Monthly Archives: December 2012

5 Signs of Business Passion

One of the first elements I consider when meeting with a prospective new client is whether they have passion for their project or business venture.  Without it, the process of creating successful business and market strategies becomes an uphill struggle that often winds up in the ditch, especially with existing companies.

Think of it this way:  If your car is stuck on a hill in a foot of snow and you have to get over that hill, passion and determination must be necessary to get the job done.  If you give up and tell yourself it’s futile and not worth the effort, your car (and you) will stay stuck in the snow or slide off into the ditch and stay there for days.  You will be frustrated, stranded, and discouraged because you never got to your destination.

You would be amazed at how many entrepreneurs wind up that way.  They have a great idea but get stuck and lack the determination and the passion to go any further, to get beyond that hurdle and achieve potential success.

The driver with passion takes the time to think through the solution to the dilemma, then acts with determination.  The snow is removed from under the tires and the car may be backed up a little, but eventually a slow, steady climb gets the vehicle over the hill – maybe with a little help – and then it’s on to the next challenge.

Are you passionate about your business?

Here are symptoms that will identify the level of your passion:

  1. You don’t consider that you have to go to “work” every day because you enjoy it;
  2. You enjoy solving your customer’s problems and helping them in the process;
  3. You value your employees because they seem to share your passion;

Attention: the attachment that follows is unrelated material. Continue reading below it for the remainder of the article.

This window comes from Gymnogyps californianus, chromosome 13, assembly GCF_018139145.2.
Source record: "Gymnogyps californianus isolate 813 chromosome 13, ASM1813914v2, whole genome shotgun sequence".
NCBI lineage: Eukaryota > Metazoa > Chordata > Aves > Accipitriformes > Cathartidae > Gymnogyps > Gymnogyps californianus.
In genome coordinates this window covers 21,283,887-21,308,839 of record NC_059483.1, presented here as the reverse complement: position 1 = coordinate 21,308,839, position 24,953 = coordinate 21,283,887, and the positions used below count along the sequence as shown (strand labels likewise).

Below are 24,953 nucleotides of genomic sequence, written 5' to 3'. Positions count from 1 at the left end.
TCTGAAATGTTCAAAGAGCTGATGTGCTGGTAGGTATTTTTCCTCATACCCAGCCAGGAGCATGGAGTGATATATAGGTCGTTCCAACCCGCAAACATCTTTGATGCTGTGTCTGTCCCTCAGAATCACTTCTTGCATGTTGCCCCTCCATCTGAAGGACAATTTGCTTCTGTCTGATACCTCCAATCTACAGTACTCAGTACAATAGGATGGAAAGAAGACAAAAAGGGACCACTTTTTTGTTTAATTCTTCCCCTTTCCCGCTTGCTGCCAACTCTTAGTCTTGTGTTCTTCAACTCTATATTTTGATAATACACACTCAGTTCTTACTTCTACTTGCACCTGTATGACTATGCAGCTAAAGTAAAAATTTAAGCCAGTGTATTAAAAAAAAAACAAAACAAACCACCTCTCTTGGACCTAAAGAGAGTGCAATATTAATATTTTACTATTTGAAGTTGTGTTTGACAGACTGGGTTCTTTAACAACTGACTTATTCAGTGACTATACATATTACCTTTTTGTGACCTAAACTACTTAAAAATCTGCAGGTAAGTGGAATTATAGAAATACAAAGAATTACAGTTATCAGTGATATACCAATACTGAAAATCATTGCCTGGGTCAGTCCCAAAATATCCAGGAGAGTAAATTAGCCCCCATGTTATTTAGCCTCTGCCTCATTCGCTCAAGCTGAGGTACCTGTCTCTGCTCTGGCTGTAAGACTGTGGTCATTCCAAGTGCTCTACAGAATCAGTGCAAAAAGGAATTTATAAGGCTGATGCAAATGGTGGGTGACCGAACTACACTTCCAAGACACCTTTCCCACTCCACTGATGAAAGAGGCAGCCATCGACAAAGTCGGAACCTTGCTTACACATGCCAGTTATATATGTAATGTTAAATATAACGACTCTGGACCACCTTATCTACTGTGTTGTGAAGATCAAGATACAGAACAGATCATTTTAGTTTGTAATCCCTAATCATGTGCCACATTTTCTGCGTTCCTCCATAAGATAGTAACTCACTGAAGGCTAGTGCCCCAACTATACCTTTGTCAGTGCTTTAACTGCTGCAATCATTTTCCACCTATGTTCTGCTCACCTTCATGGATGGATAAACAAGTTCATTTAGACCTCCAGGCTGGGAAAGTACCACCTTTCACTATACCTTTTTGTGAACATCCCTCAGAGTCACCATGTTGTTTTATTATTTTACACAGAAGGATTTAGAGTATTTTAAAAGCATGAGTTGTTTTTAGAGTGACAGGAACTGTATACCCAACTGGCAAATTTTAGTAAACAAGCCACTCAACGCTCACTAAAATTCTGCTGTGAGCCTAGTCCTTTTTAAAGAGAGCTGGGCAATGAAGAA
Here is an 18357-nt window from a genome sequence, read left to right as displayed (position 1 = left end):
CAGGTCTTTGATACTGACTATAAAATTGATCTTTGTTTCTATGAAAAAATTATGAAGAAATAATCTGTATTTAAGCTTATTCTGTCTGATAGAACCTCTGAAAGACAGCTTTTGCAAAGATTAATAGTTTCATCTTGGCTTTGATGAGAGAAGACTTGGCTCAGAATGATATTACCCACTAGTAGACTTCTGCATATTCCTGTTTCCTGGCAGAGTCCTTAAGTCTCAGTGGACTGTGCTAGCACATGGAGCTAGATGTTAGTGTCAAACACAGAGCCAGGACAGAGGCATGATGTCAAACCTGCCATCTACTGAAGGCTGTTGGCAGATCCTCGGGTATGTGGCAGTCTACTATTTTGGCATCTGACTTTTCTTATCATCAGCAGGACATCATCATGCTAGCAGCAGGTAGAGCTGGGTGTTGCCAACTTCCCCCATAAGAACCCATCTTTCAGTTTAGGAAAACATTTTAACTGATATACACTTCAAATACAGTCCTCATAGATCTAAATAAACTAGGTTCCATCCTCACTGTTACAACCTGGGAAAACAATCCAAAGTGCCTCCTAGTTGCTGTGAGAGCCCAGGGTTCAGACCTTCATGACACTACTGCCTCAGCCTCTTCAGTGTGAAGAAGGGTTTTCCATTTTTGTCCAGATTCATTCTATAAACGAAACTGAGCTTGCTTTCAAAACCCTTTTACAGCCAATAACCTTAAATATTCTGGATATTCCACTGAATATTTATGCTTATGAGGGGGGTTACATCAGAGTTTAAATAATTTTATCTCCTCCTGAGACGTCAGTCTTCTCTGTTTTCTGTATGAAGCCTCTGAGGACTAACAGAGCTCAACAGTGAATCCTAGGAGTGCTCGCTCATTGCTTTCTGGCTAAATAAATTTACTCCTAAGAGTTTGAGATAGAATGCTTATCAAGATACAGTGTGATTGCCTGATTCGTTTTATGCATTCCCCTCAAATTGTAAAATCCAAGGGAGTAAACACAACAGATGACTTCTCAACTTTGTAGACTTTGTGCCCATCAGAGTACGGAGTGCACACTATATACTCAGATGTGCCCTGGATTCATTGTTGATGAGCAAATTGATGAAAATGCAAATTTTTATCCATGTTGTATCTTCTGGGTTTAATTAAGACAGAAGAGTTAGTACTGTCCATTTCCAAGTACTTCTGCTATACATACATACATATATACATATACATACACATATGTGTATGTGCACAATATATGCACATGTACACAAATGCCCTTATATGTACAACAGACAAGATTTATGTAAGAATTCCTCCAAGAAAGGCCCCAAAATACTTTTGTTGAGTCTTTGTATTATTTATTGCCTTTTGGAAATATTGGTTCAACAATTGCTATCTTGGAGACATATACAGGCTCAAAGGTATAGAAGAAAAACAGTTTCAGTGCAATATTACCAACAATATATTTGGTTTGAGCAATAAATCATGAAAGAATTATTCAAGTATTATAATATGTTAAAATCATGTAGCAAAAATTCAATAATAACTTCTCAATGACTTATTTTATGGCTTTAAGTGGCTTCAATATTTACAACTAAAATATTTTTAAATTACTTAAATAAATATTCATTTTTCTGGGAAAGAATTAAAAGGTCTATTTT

4. Your employees enjoy coming to work and take good care of your customers; and
  5. You spend less time working in your business and more on how to make it better.

One of the five C’s of credit that banks consider in loaning money to business owners is Character.  The major element of that character they evaluate is passion.  The bank, or any investor, wants to know how passionate you are about the business, your customers, and the products and/or services you offer.

We recently counselled a client who was passionate about opening a franchise restaurant as a family-owned business.  The passion was dampened when the franchise allowed another franchisee to open within the territory being considered.  We opted for an independent yet similar business and the family-owned aspects of creating their own concept drove the owner’s passion to new heights.  And the banker was impressed with that determination to succeed.

Keep in mind that passion is important in business, but should also be instrumental in everything else we do in life.

Creating Relevant Content

Too many business owners believe that more copy on their website is better than just a little.  A few years ago that may have been the case.  Today, in this age of instant gratification, it is far more critical that the content – the copy and images – on your website is relevant.  Relevant to your business and relevant to your potential consumers, the web users searching for your content.

Key Words.  Let’s assume a potential customer is online because they had a party and their carpet needs to be professionally cleaned.  What are they likely to key into the search engine, whether it’s Google, YouTube, Yahoo, or Bing?  Probably the key words “carpet cleaning” or “professional carpet cleaning” and possibly their city, but the search engines are intuitive enough to automatically search for those services in the general vicinity of that computer’s location.

Relevant content on your website needs to include “carpet cleaning” in a title page, and “professional carpet cleaning” in the hidden page description as well as among the key words coded into the html language.  The actual page seen by the potential consumer also has to have relevant content about the fact you provide carpet cleaning services and that you provide professional carpet cleaning services.